SHN suggests September to-do list

Sustainable Heights Network (SHN) advocates for evidence-based community actions and education that will result in a positive impact on our environment and quality of life. This month, SHN suggests the following sustainable things-to-do:

Sustainable transportation: Fall brings cooler nights and more rain, so check tire wear. (Use a quarter to measure remaining tread depth, which should be a minimum of 1/8” for safe stopping in wet weather. If Washington’s hair doesn’t get cut, you need new tires soon.)

Recheck wipers and washer fluid. Think ahead to colder weather, and use fluid rated to at least  -20F.

Set up carpooling arrangements for school or work, and turn off your engine while you wait. Each day, U.S. drivers waste more than 3.8 million gallons of fuel in idling. The break-even point for gas consumption by turning off your engine and restarting later is a mere 10 seconds.

Bicyclists should recheck lights. Increasing darkness makes bicyclists harder to see. The fall equinox means that sun may blind drivers on east-west streets in the mornings and evenings. Blinking lights help, but may not be sufficient.

Environmental health: Plant trees—fall rains and warm days encourage root growth. Reduce your lawn and expand flowerbeds to include plants as food and habitat for pollinators. Aerate your lawn to reduce soil compaction. Rain and cooler temperatures make fall the best time of year to broadcast grass seed; we recommend a lawn-seed mixture of tall fescue for hardiness and microclover for nitrogen capture, which reduces the need for artificial fertilizers. Microclover also remains greener during drought and is pollinator-friendly.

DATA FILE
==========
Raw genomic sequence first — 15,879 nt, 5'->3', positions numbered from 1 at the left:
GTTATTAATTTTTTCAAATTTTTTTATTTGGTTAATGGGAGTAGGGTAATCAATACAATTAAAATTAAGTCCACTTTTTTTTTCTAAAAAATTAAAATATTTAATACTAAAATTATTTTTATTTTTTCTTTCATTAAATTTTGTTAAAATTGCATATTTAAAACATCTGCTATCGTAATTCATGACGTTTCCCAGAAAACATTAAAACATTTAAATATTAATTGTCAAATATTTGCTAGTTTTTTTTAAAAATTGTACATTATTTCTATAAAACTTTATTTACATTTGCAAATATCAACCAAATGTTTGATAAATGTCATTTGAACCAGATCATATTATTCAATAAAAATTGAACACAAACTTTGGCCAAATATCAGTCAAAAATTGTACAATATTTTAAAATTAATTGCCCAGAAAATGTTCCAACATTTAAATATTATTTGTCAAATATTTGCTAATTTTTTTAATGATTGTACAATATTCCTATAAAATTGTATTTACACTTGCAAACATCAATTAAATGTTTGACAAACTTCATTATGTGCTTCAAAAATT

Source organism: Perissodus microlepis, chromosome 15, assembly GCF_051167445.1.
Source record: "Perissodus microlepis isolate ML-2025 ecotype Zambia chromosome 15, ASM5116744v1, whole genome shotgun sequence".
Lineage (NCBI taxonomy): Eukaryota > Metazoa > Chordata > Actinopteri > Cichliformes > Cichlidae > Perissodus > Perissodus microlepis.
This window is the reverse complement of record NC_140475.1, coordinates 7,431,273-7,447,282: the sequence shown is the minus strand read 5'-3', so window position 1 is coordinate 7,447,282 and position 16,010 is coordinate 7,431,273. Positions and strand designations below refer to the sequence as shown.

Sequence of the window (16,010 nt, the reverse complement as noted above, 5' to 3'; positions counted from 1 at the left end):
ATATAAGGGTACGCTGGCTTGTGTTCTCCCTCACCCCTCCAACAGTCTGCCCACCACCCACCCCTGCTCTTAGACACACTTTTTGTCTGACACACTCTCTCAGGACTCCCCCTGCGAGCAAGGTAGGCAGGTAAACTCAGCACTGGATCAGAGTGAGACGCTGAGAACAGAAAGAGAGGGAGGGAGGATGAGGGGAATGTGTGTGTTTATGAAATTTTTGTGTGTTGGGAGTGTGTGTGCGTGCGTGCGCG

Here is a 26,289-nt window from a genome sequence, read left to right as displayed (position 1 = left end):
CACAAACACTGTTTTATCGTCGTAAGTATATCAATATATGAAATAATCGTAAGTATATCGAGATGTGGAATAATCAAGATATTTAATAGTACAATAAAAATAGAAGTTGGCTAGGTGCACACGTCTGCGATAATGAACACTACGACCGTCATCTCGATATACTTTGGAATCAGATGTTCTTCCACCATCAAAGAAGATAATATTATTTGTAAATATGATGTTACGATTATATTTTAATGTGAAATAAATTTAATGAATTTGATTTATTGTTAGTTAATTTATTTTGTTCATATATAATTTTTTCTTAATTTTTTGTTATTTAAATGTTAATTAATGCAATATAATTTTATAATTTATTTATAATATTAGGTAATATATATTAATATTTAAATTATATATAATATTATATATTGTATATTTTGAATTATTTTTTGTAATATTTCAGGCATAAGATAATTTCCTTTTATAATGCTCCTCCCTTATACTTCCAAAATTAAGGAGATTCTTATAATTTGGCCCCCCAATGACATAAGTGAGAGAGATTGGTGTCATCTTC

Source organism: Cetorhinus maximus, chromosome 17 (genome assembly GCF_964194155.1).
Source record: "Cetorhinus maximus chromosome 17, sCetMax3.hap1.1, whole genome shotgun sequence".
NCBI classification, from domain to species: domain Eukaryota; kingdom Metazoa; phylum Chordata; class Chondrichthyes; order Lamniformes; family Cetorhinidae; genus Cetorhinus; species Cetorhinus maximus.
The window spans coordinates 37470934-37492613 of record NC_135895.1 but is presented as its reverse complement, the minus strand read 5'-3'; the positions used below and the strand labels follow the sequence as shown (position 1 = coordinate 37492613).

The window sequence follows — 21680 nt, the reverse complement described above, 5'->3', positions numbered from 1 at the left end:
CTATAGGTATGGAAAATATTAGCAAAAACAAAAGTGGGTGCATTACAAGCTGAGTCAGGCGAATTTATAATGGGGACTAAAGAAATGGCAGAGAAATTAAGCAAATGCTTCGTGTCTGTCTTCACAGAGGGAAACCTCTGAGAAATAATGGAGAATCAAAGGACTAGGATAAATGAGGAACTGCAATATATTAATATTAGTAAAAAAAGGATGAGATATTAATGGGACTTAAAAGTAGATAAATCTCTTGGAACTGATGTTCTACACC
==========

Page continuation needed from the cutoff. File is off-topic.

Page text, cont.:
Solid waste: Recycling is easy in Cuyahoga County, as all basic recyclables now can be put together in one blue bag. Recycle cans, glass bottles, milk and juice cartons, paper and box board, and plastic bottles and containers. Cardboard should be flattened and tied, or stacked inside another box. Recyclables often comprises half of a household's waste. Cleveland Heights and University Heights collect recyclables placed near your garbage on trash day.

Cleveland Heights also has a drop off location for styrofoam—the solid blocks from packages (no peanuts or food packaging)—at the community center, and a drop for technotrash at the CH Service Center on Superior Road.

More recycling information can be found at  and For more information about SHN, visit


Sustainable Heights Network

Sam Bell, Laura Marks and Ditte Wolin, members of SHN's steering committee, collaborated on this article. SHN welcomes new members for its four subcommittees: transportation, environmental health, solid waste and energy.

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Volume 9, Issue 9, Posted 10:46 AM, 09.01.2016